Here is a letter from Congresswoman Eleanor Holmes Norton about the Soldiers Home development process.
Download AFRH.pdf (468.6K)
I have just had the opportunity to read and digest Congresswoman Norton's letter and it is outrageous. She clearly undercuts the efforts on the part of the community to object to and stop the proposed development on the AFRH campus. Tim Cox obviously had this letter in hand when we went before the NCPC. Unfortunately, Congresswoman Norton's influence carries more weight than the DC Council, the ANC's and the neighborhood groups particularly, as it pertains to federal issues.
It is my understanding that all efforts to get a meeting with Congresswoman Norton have been unsuccessful. I cannot believe she would imply that she has met with all parties including AFRH officials. Needless to say, we must counteract the misinformation put out by the Congresswoman's office. Where do we go from here?
Commissioner, ANC 4C03
Ronald Bland |
February 17, 2006 at 09:44 PM
Thanks for the great summary!
February 14, 2006 at 09:53 AM
Quick summary. The Soldier's Home is the large green campus on the eastern boundary of Petworth and Park View/Columbia Heights. The AFRH (new name for Soldier's Home) is proposing up to 10 million square feet of development on the southern half of the property -- roughly from Rock Creek Church south. The curret AFRH proposal is for 425,000 to 1,000,000 square feet of 4-8 story residential development on area from Illinois Ave. and Rock Creek Church Road south to about Lamont and Park Place. This would extend to the golf course. AFRH plans on retaining the golf course. For a point of perspective, the condomium planned for the Metro site at Georgia and New Hampshire is 17,000 sq. ft. The AFRH written plan talks about embassies, but in meetings with District planning officials, AFRH has said that there has been no interest among the embassies in locating over on this side of town.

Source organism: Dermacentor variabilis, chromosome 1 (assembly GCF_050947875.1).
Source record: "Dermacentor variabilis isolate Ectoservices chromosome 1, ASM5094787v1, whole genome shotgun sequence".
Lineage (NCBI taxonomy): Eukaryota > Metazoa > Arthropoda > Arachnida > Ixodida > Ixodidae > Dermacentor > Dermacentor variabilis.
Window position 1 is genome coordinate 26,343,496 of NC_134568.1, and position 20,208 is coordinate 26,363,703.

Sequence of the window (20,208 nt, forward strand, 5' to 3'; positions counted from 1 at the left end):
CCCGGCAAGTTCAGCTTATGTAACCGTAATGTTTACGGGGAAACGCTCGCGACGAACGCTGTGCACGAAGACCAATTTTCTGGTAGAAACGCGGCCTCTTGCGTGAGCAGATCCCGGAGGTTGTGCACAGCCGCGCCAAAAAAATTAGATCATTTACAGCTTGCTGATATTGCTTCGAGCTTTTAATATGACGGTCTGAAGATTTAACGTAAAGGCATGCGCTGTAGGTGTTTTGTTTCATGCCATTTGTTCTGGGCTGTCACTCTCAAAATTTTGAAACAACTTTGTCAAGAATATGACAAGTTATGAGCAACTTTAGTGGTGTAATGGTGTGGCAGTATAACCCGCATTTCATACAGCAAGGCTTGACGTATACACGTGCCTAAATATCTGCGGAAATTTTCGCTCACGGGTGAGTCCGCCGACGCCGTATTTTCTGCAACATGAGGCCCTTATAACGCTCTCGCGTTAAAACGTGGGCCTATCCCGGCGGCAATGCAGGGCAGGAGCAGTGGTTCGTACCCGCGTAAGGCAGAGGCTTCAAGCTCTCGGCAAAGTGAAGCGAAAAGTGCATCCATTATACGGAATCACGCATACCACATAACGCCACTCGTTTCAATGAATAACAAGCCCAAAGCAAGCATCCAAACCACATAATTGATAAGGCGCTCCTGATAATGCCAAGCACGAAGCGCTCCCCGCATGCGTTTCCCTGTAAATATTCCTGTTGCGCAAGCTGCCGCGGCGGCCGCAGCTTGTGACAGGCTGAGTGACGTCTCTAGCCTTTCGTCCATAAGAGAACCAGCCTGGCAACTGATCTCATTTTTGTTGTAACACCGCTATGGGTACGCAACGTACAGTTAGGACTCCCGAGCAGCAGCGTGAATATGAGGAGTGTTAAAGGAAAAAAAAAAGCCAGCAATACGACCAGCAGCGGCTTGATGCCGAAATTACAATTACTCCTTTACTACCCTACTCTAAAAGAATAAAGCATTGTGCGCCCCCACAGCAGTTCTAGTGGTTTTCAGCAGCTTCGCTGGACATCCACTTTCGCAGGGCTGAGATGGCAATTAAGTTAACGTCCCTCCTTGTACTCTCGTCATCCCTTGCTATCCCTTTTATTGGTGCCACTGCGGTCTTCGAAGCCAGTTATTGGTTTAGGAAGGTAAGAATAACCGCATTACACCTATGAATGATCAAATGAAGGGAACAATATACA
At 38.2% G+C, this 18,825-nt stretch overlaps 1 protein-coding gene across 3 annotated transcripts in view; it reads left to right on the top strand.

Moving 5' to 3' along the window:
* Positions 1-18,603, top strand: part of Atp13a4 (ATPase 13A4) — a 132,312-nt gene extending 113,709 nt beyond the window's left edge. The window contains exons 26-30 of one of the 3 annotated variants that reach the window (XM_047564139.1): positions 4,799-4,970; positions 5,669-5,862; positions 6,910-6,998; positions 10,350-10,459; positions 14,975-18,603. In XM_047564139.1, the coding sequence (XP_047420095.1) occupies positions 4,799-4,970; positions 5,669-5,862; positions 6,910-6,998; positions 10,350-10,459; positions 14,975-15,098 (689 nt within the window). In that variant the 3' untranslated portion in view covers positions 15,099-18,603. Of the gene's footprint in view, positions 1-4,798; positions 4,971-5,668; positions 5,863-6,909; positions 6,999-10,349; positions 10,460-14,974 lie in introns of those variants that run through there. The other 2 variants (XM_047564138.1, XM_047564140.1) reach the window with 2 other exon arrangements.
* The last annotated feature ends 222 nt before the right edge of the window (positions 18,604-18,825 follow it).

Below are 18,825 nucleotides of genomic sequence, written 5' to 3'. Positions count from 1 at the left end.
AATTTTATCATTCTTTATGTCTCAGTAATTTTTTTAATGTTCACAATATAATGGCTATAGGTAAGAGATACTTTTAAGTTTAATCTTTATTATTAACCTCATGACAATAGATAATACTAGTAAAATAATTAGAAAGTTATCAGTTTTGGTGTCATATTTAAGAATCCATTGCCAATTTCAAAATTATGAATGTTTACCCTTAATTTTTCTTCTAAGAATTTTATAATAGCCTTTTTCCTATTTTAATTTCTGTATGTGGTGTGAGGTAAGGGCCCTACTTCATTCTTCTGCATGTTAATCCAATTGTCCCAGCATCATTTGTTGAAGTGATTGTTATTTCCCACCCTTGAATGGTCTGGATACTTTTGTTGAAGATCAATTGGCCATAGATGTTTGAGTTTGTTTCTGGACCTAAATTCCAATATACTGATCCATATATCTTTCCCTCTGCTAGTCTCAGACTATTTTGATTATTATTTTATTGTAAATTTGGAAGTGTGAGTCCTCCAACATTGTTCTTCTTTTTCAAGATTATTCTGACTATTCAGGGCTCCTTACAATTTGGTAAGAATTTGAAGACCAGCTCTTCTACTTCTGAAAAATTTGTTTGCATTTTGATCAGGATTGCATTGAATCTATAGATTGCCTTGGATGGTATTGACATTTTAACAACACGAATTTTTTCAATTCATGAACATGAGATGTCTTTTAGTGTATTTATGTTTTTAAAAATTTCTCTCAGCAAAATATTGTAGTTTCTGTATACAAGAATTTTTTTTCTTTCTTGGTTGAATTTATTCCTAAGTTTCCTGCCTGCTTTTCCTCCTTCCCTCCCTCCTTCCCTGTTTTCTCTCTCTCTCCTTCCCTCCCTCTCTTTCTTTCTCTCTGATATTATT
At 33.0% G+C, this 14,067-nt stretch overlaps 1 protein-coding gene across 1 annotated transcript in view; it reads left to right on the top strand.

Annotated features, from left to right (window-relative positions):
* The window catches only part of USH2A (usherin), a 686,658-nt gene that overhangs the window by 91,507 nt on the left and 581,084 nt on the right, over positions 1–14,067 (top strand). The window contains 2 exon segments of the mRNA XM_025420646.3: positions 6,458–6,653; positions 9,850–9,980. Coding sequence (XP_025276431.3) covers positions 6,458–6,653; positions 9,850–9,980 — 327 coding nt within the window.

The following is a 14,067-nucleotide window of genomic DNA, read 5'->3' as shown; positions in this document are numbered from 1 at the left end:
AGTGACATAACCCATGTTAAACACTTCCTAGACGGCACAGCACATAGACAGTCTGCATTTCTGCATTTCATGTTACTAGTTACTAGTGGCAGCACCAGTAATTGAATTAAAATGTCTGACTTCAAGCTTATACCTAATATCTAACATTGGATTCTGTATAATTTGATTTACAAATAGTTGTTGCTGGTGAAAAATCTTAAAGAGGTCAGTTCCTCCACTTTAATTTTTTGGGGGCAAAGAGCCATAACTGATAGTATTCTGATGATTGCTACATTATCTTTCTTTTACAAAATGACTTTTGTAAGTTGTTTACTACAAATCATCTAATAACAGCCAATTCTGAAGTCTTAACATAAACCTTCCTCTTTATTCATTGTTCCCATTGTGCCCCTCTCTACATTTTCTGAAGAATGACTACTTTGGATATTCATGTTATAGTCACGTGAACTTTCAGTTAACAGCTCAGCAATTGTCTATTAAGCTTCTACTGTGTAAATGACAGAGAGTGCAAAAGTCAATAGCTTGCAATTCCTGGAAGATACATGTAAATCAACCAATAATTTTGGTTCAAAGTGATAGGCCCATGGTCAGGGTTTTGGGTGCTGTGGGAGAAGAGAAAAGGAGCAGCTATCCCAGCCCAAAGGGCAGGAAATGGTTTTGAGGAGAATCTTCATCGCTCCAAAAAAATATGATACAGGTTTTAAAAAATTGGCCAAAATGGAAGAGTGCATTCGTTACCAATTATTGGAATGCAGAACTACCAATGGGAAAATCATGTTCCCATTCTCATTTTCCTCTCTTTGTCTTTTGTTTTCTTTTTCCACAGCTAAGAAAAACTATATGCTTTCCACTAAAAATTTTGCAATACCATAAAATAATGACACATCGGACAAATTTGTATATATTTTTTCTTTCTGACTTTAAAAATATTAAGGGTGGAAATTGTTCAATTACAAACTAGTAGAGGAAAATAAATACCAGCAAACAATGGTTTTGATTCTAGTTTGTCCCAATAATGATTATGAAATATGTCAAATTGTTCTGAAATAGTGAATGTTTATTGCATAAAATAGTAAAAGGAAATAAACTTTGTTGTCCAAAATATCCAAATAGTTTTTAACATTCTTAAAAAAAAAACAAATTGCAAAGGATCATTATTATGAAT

From LaMont south to Irving along Park Place and then east to about where the Hospital center starts, there's be another 880,000 sq. ft. of 6-8 story residential development.
From basically 1st St. east to North Capital and then north about half way up the campus -- 77 acres (about 1/4 to 1/3 of the existing campus)-- there would be another roughly 5-7 million sq ft of 6-10 story commercial/institutional office park buildings.
So AFRH is proposing up to about 10 million square feet of development. Both the National Capital Planning Commission and the District Historic Preservation Review Board have said this is too much density for the site.
You can get a copy of the plan at the AFRH website -- go to Washington, Master Plan. http://www.afrh.gov/DWP/afrh/washington/afrhwashington.htm
It's also worth knowing that this property has a very rich history. The Home was established in about 1850 as the first veteran's home in the U.S. The National Cemetary right north of the Home on Harewood Drive was once part of the Home. It is the first federal military cemetary in the U.S., it predates Arlington Cemetary. The grounds were the summer home for several presidents in the early 1800s. President Lincoln lived there so much, that's almost more accurate to say that the White House was his winter home. He used to travel past the meadow at the corner of Rock Creek Church Rd. and Park Place on his way back and forth from the White House. He did a lot of his war planning and thinking about the Emancipation proclamation at the Home. Even today it's a very tranquil place and records show that that helped President Lincoln by providing him with a retreat.